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How did Florida State’s offensive line get this bad?

FSU has had offensive line struggles in the past, but never like this.

Considering that Syracuse’s defense is not good, it’s fair to say that the Florida State Seminoles’ offensive line just had one of the worst performances in recent memory.

Florida State fans have long complained about their offensive line. Under the prior staff, the line was often asked to execute a large number of protection schemes that some on staff believed it could not handle. It made the line’s talent look worse than it was, as evidenced by the NFL Draft.

However, fans are now getting the chance to see what a truly terrible line looks like. FSU’s offensive linemen are not able to execute a limited number of very simple protection schemes.

The group that was out there at the end of the Syracuse game can’t play. It’s that simple. This is more than just momentary lapses in coordination or technique, though both of those scenarios have occurred a multitude of times. This is about the linemen getting beat physically, both in strength and speed.

The major worry of FSU’s staff entering the year, according to my sources, was the depth on the offensive line. Based on the results, those concerns were warranted and then some. They’ve already had to empty the bench, and that bench is a disaster.

Going back and reviewing the performances, the only time the team’s offense has looked even halfway decent this season against an FBS team was the first half against Virginia Tech. Florida State’s offense ran up 246 yards on 44 plays (5.6/play). This coincides perfectly with the recurring theme of injuries on the O-line, as that half was the healthiest that unit has been all year. After that, as I’ll chronicle below, Landon Dickerson went down and the offense began its descent into ineptitude.

The ’Noles have not had a half against an FBS team over five yards/play since.

But, how is it this bad? How can three injuries cause things to spiral so drastically out of control?

Was it simply a case of poor recruiting by the previous staff? Or did the previous regime fail to develop these athletes properly? Conversely, have the current coaches truly maximized and improved the talent that they inherited from Jimbo Fisher?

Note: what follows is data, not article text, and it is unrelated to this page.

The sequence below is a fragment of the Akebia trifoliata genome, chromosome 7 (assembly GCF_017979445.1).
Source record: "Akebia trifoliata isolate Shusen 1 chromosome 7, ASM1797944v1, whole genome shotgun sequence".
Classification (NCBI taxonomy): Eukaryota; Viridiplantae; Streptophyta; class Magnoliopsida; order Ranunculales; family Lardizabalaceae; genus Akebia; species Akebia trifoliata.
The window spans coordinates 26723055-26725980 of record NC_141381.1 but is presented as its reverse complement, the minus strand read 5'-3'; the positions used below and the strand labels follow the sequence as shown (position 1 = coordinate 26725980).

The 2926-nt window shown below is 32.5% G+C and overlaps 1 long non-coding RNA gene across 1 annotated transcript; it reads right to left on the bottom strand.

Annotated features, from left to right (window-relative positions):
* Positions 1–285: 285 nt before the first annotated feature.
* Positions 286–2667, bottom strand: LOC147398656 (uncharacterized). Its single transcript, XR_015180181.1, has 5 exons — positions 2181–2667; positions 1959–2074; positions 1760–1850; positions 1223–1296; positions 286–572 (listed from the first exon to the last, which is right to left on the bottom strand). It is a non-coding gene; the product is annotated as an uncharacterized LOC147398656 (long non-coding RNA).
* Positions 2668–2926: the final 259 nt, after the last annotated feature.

I went through every offensive lineman FSU had signed in the last four years to determine the cause.

4 of the 5 OL positions are not occupied by the original starter

The line being run out at present looks nothing like the group that went through fall camp.

Alec Eberle, the senior center, is playing OK. Other than that, this is one of the worst offensive lines for a Power 5 team that I have ever seen.

Right tackle has been rocked by injury and a lack of, well, tackles

At right tackle, it was supposed to be Landon Dickerson. Dickerson is a guard, but at least he has the ability to play tackle when healthy. But, he got hurt in the Virginia Tech game.

Dickerson’s backup is Derrick Kelly, another guard. Unfortunately, Kelly doesn’t seem to have the quickness he once had after suffering a knee injury. He was slated to start at guard, and he was playing tackle only out of desperation.

Furthermore, Kelly went down in a heap at the end of the Syracuse game and was unable to put any pressure on his left leg. His status going forward is unknown.

In came Brady Scott, who is also more of a guard. If you’re scoring at home, that’s the third guard type Florida State has had to start at tackle this year.

The guard spots are also occupied by backups due to injury

Kelly was supposed to be the starter at one of the guard positions, until Dickerson’s injury pulled him outside. In his place is Arthur Williams. Williams is a defensive tackle by trade, who moved over to offensive line for depth purposes this fall. He looks like a player who has played the position for barely a month.

At the other guard spot, starter Cole Minshew has already missed large chunks of the young season due to injury. His backup is Mike Arnold, a player who has not seemed to improve much under the prior, or current, coaching staffs. Arnold has not shown many signs that he can perform consistently.

If right tackle has been a story of injury, left tackle has been a story of non-development.

The other tackle spot has not been any better. Starter Jauan Williams has seemingly suffered from a crisis of confidence. His play has regressed in each successive game, leading to him being removed from the field due to poor performance. Williams redshirted in 2016, and missed the 2017 season after he injured his shoulder. His lack of development is being felt in spades by Deondre Francois.